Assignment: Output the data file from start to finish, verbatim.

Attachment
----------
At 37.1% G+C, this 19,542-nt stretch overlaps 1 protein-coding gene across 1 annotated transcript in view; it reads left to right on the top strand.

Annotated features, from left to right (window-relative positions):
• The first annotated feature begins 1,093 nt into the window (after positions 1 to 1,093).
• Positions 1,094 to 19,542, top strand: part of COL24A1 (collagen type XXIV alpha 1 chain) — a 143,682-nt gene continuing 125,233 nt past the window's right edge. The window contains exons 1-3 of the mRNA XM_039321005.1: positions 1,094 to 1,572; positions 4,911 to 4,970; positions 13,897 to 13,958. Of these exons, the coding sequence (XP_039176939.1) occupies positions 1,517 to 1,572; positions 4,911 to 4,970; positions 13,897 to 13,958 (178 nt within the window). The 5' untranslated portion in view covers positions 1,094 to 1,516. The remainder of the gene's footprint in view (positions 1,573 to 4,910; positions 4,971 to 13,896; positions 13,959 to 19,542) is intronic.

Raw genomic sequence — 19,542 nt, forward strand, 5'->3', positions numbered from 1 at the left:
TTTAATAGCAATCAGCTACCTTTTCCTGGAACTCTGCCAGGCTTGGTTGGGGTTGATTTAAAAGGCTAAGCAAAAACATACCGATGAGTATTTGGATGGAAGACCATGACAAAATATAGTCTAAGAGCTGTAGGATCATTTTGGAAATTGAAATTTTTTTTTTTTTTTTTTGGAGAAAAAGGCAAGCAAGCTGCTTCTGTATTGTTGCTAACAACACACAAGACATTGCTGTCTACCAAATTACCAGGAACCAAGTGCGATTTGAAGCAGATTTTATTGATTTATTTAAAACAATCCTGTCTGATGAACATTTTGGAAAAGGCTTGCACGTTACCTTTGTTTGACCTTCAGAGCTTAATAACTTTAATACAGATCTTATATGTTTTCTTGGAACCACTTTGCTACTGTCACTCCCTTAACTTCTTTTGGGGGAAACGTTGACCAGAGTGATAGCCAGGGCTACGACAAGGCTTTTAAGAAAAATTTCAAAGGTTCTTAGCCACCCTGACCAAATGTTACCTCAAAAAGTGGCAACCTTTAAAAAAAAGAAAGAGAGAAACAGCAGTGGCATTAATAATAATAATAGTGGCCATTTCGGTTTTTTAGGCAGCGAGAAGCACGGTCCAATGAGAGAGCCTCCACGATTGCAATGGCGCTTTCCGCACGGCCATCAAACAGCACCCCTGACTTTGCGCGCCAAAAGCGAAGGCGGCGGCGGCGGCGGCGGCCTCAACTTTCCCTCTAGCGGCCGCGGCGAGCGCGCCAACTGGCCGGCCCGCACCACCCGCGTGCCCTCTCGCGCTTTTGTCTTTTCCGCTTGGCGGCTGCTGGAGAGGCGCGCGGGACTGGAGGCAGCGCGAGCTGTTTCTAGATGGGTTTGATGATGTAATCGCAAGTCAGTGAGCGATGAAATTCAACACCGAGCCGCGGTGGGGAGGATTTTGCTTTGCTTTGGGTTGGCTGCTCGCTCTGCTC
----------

At 37.1% G+C, this 19,542-nt stretch overlaps 1 protein-coding gene across 1 annotated transcript in view; it reads left to right on the top strand.

Annotated features, from left to right (window-relative positions):
• The first annotated feature begins 1,093 nt into the window (after positions 1 to 1,093).
• Positions 1,094 to 19,542, top strand: part of COL24A1 (collagen type XXIV alpha 1 chain) — a 143,682-nt gene continuing 125,233 nt past the window's right edge. The window contains exons 1-3 of the mRNA XM_039321005.1: positions 1,094 to 1,572; positions 4,911 to 4,970; positions 13,897 to 13,958. Of these exons, the coding sequence (XP_039176939.1) occupies positions 1,517 to 1,572; positions 4,911 to 4,970; positions 13,897 to 13,958 (178 nt within the window). The 5' untranslated portion in view covers positions 1,094 to 1,516. The remainder of the gene's footprint in view (positions 1,573 to 4,910; positions 4,971 to 13,896; positions 13,959 to 19,542) is intronic.

Raw genomic sequence — 19,542 nt, forward strand, 5'->3', positions numbered from 1 at the left:
TTTAATAGCAATCAGCTACCTTTTCCTGGAACTCTGCCAGGCTTGGTTGGGGTTGATTTAAAAGGCTAAGCAAAAACATACCGATGAGTATTTGGATGGAAGACCATGACAAAATATAGTCTAAGAGCTGTAGGATCATTTTGGAAATTGAAATTTTTTTTTTTTTTTTTTGGAGAAAAAGGCAAGCAAGCTGCTTCTGTATTGTTGCTAACAACACACAAGACATTGCTGTCTACCAAATTACCAGGAACCAAGTGCGATTTGAAGCAGATTTTATTGATTTATTTAAAACAATCCTGTCTGATGAACATTTTGGAAAAGGCTTGCACGTTACCTTTGTTTGACCTTCAGAGCTTAATAACTTTAATACAGATCTTATATGTTTTCTTGGAACCACTTTGCTACTGTCACTCCCTTAACTTCTTTTGGGGGAAACGTTGACCAGAGTGATAGCCAGGGCTACGACAAGGCTTTTAAGAAAAATTTCAAAGGTTCTTAGCCACCCTGACCAAATGTTACCTCAAAAAGTGGCAACCTTTAAAAAAAAGAAAGAGAGAAACAGCAGTGGCATTAATAATAATAATAGTGGCCATTTCGGTTTTTTAGGCAGCGAGAAGCACGGTCCAATGAGAGAGCCTCCACGATTGCAATGGCGCTTTCCGCACGGCCATCAAACAGCACCCCTGACTTTGCGCGCCAAAAGCGAAGGCGGCGGCGGCGGCGGCGGCCTCAACTTTCCCTCTAGCGGCCGCGGCGAGCGCGCCAACTGGCCGGCCCGCACCACCCGCGTGCCCTCTCGCGCTTTTGTCTTTTCCGCTTGGCGGCTGCTGGAGAGGCGCGCGGGACTGGAGGCAGCGCGAGCTGTTTCTAGATGGGTTTGATGATGTAATCGCAAGTCAGTGAGCGATGAAATTCAACACCGAGCCGCGGTGGGGAGGATTTTGCTTTGCTTTGGGTTGGCTGCTCGCTCTGCTC